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The Doctrine of Apparent Authority

- Discuss apparent authority, generally.
- Include an understanding of risk management.
- Discuss the relationship between physician and hospital (or other authority/agency).
- What conclusions would you as a health administrator make about the relationship between physician and agency?
- How can health administrators help the relationship be productive for both parties?

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In regard to authority within an organization, an individual is granted authority when they are given the appearance of being the agent within the organization that possesses the autonomy and power to act for the principal interests of the organization. Under the law, it is generally accepted that the principal or employer is is liable for all of the acts of the agent or employee even when someone who isn't legally an agent for organization is given authority by the principal to engage in actions for the organization. The principal or the organization will still be liable for the actions of agent that is working on behalf of the organization. Since under the law of agency the employer (the principal) is liable for the acts of his employee (agent), if a person who is not an agent appears to an outsider (a customer) to have been given authority by the principal, then the principal is stuck for the acts of anyone he allows to appear to have authority.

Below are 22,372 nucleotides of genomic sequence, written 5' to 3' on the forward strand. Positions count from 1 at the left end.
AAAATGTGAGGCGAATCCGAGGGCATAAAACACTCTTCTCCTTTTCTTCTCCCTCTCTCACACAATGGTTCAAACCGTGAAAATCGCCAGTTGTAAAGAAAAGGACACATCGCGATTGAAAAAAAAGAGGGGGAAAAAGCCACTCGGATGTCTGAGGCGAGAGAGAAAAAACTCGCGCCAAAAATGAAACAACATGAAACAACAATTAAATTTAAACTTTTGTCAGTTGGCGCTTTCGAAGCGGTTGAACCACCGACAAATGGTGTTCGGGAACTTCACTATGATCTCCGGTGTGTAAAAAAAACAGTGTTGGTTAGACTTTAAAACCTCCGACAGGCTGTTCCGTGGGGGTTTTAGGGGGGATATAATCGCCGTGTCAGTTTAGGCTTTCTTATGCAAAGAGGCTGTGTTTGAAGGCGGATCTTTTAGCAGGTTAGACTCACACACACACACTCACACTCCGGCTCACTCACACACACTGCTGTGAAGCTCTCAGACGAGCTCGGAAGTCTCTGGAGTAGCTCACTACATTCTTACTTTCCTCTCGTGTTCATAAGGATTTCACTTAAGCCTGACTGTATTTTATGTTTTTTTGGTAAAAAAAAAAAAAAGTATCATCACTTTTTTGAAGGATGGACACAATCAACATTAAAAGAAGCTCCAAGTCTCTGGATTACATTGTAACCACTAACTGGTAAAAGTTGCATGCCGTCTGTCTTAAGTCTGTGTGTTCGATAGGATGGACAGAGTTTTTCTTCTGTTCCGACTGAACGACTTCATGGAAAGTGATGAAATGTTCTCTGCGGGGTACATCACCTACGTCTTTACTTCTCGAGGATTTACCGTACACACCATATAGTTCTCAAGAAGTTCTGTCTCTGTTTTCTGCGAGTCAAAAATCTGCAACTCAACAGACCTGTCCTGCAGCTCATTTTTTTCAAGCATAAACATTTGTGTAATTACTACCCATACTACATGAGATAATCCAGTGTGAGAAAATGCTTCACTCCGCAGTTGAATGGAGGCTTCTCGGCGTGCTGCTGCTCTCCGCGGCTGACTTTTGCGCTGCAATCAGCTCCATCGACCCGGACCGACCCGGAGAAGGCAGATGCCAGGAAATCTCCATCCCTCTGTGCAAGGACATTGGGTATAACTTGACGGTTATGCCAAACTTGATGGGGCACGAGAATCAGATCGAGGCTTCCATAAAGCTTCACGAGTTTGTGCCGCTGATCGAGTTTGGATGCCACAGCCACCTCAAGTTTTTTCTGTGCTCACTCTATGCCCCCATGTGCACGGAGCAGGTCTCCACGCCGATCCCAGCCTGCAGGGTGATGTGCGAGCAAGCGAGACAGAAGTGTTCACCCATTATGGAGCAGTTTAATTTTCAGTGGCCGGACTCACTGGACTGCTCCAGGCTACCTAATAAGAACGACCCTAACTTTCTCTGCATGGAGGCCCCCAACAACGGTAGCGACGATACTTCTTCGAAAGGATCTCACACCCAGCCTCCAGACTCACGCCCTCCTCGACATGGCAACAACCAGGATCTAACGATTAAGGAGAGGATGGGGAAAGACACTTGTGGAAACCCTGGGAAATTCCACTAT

When attempting to engage in risk management, ...

Solution Summary

Guidelines for writing a paper on the Doctrine of Apparent Authority (DAA) are provided.